## 11. Conclusion

Inconsistent connectedness is almost a universal rule in behavioural and social data (e.g. it is very plausible that the task of choosing between the North and South winds affects the probabilities with which one, in the same trial, chooses between the Northeast and Southwest winds). It is therefore a sound scientific strategy to make inconsistent connectedness part of one's theory of contextuality. Inconsistent connectedness means that the measurement of a property is directly influenced by the measurement of other properties, and this may or may not be sufficient to account for a system's behaviour. For instance, in the experiment described in [28], we find violations of consistent connectedness due to context-dependent biases in measurements, but the detailed analysis presented in [4] shows that contextuality, in the sense of definition 7.1, is still prominently present in these data. By contrast, the system in table 6 is non-contextual by definition 7.1, which means that the direct influences it entails are sufficient to explain its behaviour (no contextuality exists ‘on top of’ these input–output relations). The same conclusion applies to the many different experiments analysed in [3] and to the experiment reported in [6]. We have argued that the justification proposed in the latter for averaging across different contexts is not tenable, and the reason it works as desired is that it is equivalent to ignoring marginal probabilities altogether. The consequence of such ignoring, in addition to being ad hoc, is that contextuality becomes trivial and uninteresting.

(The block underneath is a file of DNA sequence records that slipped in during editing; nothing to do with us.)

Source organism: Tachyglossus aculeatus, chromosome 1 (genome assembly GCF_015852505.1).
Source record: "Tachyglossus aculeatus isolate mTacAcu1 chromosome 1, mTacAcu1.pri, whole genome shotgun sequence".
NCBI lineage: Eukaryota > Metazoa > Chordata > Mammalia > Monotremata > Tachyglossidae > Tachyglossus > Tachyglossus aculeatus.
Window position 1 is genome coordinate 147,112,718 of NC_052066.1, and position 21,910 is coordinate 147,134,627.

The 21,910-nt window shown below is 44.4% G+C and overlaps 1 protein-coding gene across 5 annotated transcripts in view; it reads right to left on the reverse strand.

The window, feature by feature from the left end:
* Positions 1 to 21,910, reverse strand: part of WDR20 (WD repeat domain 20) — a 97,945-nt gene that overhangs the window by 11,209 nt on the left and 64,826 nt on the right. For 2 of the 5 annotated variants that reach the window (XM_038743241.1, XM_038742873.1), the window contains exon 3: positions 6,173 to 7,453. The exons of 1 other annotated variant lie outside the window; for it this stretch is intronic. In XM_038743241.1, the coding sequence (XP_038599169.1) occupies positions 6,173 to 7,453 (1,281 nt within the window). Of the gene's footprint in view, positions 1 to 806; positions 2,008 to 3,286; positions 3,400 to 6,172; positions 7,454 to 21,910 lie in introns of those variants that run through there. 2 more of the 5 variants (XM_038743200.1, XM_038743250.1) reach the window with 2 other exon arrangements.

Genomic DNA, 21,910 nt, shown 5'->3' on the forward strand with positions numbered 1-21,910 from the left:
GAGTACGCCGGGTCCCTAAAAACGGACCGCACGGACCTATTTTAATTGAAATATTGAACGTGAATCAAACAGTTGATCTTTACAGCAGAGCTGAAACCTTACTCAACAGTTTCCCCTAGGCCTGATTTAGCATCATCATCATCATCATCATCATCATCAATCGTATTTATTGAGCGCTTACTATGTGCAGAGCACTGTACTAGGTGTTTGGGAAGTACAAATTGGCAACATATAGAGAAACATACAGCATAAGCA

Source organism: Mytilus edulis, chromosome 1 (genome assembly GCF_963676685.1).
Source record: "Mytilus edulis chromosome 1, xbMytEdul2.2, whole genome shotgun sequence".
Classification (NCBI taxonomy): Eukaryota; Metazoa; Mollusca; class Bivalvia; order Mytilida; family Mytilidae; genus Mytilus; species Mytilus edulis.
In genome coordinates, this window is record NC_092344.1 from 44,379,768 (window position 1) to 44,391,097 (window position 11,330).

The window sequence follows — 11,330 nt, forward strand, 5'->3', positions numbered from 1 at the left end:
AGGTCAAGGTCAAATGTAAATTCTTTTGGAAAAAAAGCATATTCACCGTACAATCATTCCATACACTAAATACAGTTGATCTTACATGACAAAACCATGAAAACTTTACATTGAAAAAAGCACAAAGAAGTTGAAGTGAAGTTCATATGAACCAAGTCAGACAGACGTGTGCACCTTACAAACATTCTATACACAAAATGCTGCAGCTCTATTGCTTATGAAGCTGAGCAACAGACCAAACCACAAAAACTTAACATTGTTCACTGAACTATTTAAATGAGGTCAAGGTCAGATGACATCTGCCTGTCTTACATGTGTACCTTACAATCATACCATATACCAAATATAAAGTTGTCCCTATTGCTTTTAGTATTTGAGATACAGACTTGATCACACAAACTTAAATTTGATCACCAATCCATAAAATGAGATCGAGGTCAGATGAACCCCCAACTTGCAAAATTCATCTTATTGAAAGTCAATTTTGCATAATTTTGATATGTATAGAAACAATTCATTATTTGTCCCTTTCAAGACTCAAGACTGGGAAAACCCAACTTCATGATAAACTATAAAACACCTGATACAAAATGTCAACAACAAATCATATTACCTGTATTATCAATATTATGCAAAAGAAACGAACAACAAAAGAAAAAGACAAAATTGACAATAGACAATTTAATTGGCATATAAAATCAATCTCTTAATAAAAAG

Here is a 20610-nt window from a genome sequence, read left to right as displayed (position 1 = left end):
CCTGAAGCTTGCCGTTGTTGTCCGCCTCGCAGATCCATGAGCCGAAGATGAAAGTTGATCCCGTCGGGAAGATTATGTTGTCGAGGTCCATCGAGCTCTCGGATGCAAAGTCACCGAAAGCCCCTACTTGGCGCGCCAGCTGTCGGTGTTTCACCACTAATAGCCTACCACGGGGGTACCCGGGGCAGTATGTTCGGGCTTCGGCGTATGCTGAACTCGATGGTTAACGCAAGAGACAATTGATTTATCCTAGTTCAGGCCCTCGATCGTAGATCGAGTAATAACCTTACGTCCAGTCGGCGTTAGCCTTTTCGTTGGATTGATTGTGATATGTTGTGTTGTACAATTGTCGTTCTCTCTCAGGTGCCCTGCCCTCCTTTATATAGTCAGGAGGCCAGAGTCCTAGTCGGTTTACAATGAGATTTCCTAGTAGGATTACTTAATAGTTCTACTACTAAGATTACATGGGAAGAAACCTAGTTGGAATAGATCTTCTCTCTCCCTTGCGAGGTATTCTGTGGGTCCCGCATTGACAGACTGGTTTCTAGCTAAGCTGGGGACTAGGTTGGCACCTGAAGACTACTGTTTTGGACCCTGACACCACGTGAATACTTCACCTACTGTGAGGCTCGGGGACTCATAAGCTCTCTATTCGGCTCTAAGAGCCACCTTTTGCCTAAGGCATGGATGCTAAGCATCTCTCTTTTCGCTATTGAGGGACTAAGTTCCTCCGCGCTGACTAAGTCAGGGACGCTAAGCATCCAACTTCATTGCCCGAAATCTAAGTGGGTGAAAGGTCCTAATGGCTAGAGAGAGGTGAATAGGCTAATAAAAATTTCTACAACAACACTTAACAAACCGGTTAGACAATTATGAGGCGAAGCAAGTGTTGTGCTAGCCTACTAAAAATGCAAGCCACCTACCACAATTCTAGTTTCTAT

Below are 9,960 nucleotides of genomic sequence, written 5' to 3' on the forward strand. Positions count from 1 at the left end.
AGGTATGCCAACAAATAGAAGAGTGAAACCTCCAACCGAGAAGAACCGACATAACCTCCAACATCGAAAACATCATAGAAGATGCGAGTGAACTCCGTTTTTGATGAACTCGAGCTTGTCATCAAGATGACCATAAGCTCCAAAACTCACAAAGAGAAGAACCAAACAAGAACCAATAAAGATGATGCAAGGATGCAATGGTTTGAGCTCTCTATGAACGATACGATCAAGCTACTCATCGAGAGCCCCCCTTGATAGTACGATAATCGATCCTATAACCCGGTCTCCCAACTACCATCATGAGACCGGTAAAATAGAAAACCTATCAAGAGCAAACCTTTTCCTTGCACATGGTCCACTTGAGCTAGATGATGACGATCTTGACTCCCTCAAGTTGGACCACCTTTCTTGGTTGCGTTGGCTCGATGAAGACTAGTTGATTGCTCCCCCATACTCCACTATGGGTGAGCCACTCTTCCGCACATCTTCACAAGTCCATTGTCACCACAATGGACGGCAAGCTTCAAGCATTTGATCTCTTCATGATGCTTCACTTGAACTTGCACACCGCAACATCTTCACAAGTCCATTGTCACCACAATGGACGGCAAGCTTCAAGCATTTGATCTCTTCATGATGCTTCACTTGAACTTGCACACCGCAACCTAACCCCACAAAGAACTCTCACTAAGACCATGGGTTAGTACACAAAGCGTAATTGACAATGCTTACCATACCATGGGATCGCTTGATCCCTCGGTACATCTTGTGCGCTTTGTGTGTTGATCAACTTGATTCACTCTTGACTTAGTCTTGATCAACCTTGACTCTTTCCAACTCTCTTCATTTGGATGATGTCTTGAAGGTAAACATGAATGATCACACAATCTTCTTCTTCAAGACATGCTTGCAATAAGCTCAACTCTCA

We make no claim, however, that contextuality, in the sense of our definition, cannot be found in behavioural data: we merely say that we have not found it yet. We also acknowledge that there may be viable alternatives to our definition 7.1 that also take into account inconsistent connectedness in a different way.

Finally, we would like to refer the reader to the concluding part of [3] to emphasize that absence of contextuality in behavioural and social systems *does* *not* mean that quantum formalisms are not applicable to them. The so-called QQ equality, in our opinion the most impressive outcome of quantum cognition research to date [29,30], provides a clear illustration of how absence of contextuality can in fact be precisely a prediction derived from quantum theory.

## Authors' contributions

All authors significantly contributed to writing of the paper. The mathematical theory was developed primarily by J.V.K. and E.N.D.

## Competing interests

We declare we have no competing interests.

## Funding

This research has been supported by NSF grant no. SES-1155956, AFOSR grant no. FA9550-14-1-0318, A. von Humboldt Foundation and the J. William Fulbright Grant from Fulbright Colombia.

## Footnotes

One contribution of 14 to a theme issue ‘Quantum foundations: information approach’.

- Accepted December 1, 2015.

- © 2016 The Author(s)